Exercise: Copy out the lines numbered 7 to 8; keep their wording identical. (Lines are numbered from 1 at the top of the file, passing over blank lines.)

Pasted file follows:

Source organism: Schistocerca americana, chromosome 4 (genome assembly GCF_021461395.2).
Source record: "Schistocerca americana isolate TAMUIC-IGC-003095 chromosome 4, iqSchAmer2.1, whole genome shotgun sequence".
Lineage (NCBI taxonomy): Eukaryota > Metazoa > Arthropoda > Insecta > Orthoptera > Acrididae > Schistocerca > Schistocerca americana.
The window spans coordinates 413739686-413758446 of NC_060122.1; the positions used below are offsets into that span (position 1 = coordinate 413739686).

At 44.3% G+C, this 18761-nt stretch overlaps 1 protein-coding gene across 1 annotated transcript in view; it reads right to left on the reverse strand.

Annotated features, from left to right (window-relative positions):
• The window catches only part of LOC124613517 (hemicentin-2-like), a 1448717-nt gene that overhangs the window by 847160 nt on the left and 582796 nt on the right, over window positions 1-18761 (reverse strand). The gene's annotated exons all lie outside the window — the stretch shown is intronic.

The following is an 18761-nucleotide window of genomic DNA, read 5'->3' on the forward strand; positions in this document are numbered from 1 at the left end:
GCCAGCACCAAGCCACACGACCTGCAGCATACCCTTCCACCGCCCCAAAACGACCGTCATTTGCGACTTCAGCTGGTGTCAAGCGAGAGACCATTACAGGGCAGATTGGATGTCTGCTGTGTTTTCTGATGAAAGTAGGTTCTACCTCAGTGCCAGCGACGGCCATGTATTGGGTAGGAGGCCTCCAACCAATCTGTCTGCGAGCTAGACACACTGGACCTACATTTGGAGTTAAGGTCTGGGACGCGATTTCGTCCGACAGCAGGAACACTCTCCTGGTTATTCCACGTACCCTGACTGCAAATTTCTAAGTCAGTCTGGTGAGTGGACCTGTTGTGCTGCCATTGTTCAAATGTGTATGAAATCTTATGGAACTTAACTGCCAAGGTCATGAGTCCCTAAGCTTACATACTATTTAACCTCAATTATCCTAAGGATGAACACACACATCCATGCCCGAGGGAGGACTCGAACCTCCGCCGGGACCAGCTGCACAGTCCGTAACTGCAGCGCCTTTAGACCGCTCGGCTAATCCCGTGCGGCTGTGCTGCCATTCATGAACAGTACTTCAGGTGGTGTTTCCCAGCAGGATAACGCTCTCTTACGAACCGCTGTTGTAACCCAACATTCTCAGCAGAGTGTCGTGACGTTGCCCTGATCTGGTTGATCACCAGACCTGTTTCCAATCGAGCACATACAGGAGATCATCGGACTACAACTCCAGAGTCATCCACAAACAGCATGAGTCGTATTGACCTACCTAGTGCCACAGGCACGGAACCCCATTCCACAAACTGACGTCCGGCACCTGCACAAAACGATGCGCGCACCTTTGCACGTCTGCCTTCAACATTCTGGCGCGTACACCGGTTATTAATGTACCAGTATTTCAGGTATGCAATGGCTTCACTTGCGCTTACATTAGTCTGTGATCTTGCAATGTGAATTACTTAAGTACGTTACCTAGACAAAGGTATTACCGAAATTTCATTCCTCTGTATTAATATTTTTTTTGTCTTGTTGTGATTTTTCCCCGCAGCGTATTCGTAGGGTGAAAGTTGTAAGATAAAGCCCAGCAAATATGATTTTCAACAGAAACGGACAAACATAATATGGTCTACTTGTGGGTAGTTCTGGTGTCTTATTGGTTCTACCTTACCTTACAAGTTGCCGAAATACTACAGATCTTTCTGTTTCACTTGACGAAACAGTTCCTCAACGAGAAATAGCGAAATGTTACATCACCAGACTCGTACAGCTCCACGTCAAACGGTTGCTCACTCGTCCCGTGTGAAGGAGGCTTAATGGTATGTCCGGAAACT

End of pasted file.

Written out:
• The window catches only part of LOC124613517 (hemicentin-2-like), a 1448717-nt gene that overhangs the window by 847160 nt on the left and 582796 nt on the right, over window positions 1-18761 (reverse strand). The gene's annotated exons all lie outside the window — the stretch shown is intronic.

The following is an 18761-nucleotide window of genomic DNA, read 5'->3' on the forward strand; positions in this document are numbered from 1 at the left end: